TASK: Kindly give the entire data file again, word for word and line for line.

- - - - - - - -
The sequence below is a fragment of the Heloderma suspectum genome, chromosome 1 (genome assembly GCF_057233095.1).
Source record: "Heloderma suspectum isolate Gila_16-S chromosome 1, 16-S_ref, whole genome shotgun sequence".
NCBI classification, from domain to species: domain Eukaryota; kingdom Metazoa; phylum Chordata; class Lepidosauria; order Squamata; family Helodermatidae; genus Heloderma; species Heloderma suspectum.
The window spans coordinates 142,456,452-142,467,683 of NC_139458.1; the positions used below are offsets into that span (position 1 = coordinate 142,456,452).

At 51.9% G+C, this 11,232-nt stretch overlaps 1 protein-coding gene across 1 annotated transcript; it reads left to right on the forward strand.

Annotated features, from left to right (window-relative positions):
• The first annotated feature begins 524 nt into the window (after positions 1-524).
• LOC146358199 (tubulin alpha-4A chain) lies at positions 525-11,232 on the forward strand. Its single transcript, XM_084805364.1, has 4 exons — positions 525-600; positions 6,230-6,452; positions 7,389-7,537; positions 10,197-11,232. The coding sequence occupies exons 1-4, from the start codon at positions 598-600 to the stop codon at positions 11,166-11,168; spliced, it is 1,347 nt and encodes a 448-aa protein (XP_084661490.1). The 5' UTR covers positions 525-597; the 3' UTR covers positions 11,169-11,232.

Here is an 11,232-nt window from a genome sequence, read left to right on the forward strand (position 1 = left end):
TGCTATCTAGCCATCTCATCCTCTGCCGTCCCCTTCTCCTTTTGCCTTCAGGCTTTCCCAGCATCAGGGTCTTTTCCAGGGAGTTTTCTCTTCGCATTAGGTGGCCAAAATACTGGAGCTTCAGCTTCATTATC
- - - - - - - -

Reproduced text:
The sequence below is a fragment of the Heloderma suspectum genome, chromosome 1 (genome assembly GCF_057233095.1).
Source record: "Heloderma suspectum isolate Gila_16-S chromosome 1, 16-S_ref, whole genome shotgun sequence".
NCBI classification, from domain to species: domain Eukaryota; kingdom Metazoa; phylum Chordata; class Lepidosauria; order Squamata; family Helodermatidae; genus Heloderma; species Heloderma suspectum.
The window spans coordinates 142,456,452-142,467,683 of NC_139458.1; the positions used below are offsets into that span (position 1 = coordinate 142,456,452).

At 51.9% G+C, this 11,232-nt stretch overlaps 1 protein-coding gene across 1 annotated transcript; it reads left to right on the forward strand.

Annotated features, from left to right (window-relative positions):
• The first annotated feature begins 524 nt into the window (after positions 1-524).
• LOC146358199 (tubulin alpha-4A chain) lies at positions 525-11,232 on the forward strand. Its single transcript, XM_084805364.1, has 4 exons — positions 525-600; positions 6,230-6,452; positions 7,389-7,537; positions 10,197-11,232. The coding sequence occupies exons 1-4, from the start codon at positions 598-600 to the stop codon at positions 11,166-11,168; spliced, it is 1,347 nt and encodes a 448-aa protein (XP_084661490.1). The 5' UTR covers positions 525-597; the 3' UTR covers positions 11,169-11,232.

Here is an 11,232-nt window from a genome sequence, read left to right on the forward strand (position 1 = left end):
TGCTATCTAGCCATCTCATCCTCTGCCGTCCCCTTCTCCTTTTGCCTTCAGGCTTTCCCAGCATCAGGGTCTTTTCCAGGGAGTTTTCTCTTCGCATTAGGTGGCCAAAATACTGGAGCTTCAGCTTCATTATC